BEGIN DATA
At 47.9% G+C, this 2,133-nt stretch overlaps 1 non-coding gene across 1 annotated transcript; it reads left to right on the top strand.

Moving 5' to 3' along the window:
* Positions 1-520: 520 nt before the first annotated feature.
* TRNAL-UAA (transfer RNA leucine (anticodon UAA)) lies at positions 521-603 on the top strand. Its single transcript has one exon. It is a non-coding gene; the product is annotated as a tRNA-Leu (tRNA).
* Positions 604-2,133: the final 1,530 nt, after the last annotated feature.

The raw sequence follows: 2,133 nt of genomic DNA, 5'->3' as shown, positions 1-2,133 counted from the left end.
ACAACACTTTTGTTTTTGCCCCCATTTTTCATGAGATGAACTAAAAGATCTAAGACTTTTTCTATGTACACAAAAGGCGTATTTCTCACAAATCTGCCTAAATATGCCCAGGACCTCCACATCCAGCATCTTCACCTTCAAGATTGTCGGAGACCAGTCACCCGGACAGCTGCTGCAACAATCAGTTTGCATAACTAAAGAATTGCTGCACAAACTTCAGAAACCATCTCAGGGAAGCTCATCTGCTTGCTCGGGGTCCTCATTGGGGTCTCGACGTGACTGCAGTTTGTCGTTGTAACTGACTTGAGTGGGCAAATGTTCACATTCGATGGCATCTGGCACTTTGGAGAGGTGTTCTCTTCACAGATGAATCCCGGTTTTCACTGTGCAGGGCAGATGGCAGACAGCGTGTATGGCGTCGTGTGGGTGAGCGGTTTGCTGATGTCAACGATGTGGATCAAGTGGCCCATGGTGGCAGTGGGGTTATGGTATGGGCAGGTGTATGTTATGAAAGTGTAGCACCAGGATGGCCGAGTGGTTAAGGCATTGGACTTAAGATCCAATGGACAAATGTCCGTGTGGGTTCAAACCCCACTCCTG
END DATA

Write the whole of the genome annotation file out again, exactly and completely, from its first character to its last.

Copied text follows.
At 47.9% G+C, this 2,133-nt stretch overlaps 1 non-coding gene across 1 annotated transcript; it reads left to right on the top strand.

Moving 5' to 3' along the window:
* Positions 1-520: 520 nt before the first annotated feature.
* TRNAL-UAA (transfer RNA leucine (anticodon UAA)) lies at positions 521-603 on the top strand. Its single transcript has one exon. It is a non-coding gene; the product is annotated as a tRNA-Leu (tRNA).
* Positions 604-2,133: the final 1,530 nt, after the last annotated feature.

The raw sequence follows: 2,133 nt of genomic DNA, 5'->3' as shown, positions 1-2,133 counted from the left end.
ACAACACTTTTGTTTTTGCCCCCATTTTTCATGAGATGAACTAAAAGATCTAAGACTTTTTCTATGTACACAAAAGGCGTATTTCTCACAAATCTGCCTAAATATGCCCAGGACCTCCACATCCAGCATCTTCACCTTCAAGATTGTCGGAGACCAGTCACCCGGACAGCTGCTGCAACAATCAGTTTGCATAACTAAAGAATTGCTGCACAAACTTCAGAAACCATCTCAGGGAAGCTCATCTGCTTGCTCGGGGTCCTCATTGGGGTCTCGACGTGACTGCAGTTTGTCGTTGTAACTGACTTGAGTGGGCAAATGTTCACATTCGATGGCATCTGGCACTTTGGAGAGGTGTTCTCTTCACAGATGAATCCCGGTTTTCACTGTGCAGGGCAGATGGCAGACAGCGTGTATGGCGTCGTGTGGGTGAGCGGTTTGCTGATGTCAACGATGTGGATCAAGTGGCCCATGGTGGCAGTGGGGTTATGGTATGGGCAGGTGTATGTTATGAAAGTGTAGCACCAGGATGGCCGAGTGGTTAAGGCATTGGACTTAAGATCCAATGGACAAATGTCCGTGTGGGTTCAAACCCCACTCCTG